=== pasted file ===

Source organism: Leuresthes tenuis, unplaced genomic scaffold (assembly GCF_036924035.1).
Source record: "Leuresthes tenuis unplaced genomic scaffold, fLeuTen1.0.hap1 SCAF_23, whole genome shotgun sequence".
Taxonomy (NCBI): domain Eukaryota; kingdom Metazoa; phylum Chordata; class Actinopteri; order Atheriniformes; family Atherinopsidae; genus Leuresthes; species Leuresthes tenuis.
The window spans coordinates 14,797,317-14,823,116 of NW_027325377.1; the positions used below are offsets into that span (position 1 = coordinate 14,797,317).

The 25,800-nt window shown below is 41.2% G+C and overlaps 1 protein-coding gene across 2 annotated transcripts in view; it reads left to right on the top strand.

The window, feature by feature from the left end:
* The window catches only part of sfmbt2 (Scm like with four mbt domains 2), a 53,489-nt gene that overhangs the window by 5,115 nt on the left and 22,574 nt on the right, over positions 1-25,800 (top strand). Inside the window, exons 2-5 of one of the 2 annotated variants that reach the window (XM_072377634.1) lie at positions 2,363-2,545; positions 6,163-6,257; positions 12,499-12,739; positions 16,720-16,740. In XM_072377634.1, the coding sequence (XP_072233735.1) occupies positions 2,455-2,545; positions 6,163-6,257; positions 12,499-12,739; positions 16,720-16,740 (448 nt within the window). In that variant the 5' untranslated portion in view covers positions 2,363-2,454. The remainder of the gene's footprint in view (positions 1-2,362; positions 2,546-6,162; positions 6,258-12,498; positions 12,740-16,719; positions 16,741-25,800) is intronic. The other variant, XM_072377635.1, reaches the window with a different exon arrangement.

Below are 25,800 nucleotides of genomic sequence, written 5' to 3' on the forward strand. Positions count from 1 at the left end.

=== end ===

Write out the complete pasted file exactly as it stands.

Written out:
Source organism: Leuresthes tenuis, unplaced genomic scaffold (assembly GCF_036924035.1).
Source record: "Leuresthes tenuis unplaced genomic scaffold, fLeuTen1.0.hap1 SCAF_23, whole genome shotgun sequence".
Taxonomy (NCBI): domain Eukaryota; kingdom Metazoa; phylum Chordata; class Actinopteri; order Atheriniformes; family Atherinopsidae; genus Leuresthes; species Leuresthes tenuis.
The window spans coordinates 14,797,317-14,823,116 of NW_027325377.1; the positions used below are offsets into that span (position 1 = coordinate 14,797,317).

The 25,800-nt window shown below is 41.2% G+C and overlaps 1 protein-coding gene across 2 annotated transcripts in view; it reads left to right on the top strand.

The window, feature by feature from the left end:
* The window catches only part of sfmbt2 (Scm like with four mbt domains 2), a 53,489-nt gene that overhangs the window by 5,115 nt on the left and 22,574 nt on the right, over positions 1-25,800 (top strand). Inside the window, exons 2-5 of one of the 2 annotated variants that reach the window (XM_072377634.1) lie at positions 2,363-2,545; positions 6,163-6,257; positions 12,499-12,739; positions 16,720-16,740. In XM_072377634.1, the coding sequence (XP_072233735.1) occupies positions 2,455-2,545; positions 6,163-6,257; positions 12,499-12,739; positions 16,720-16,740 (448 nt within the window). In that variant the 5' untranslated portion in view covers positions 2,363-2,454. The remainder of the gene's footprint in view (positions 1-2,362; positions 2,546-6,162; positions 6,258-12,498; positions 12,740-16,719; positions 16,741-25,800) is intronic. The other variant, XM_072377635.1, reaches the window with a different exon arrangement.

Below are 25,800 nucleotides of genomic sequence, written 5' to 3' on the forward strand. Positions count from 1 at the left end.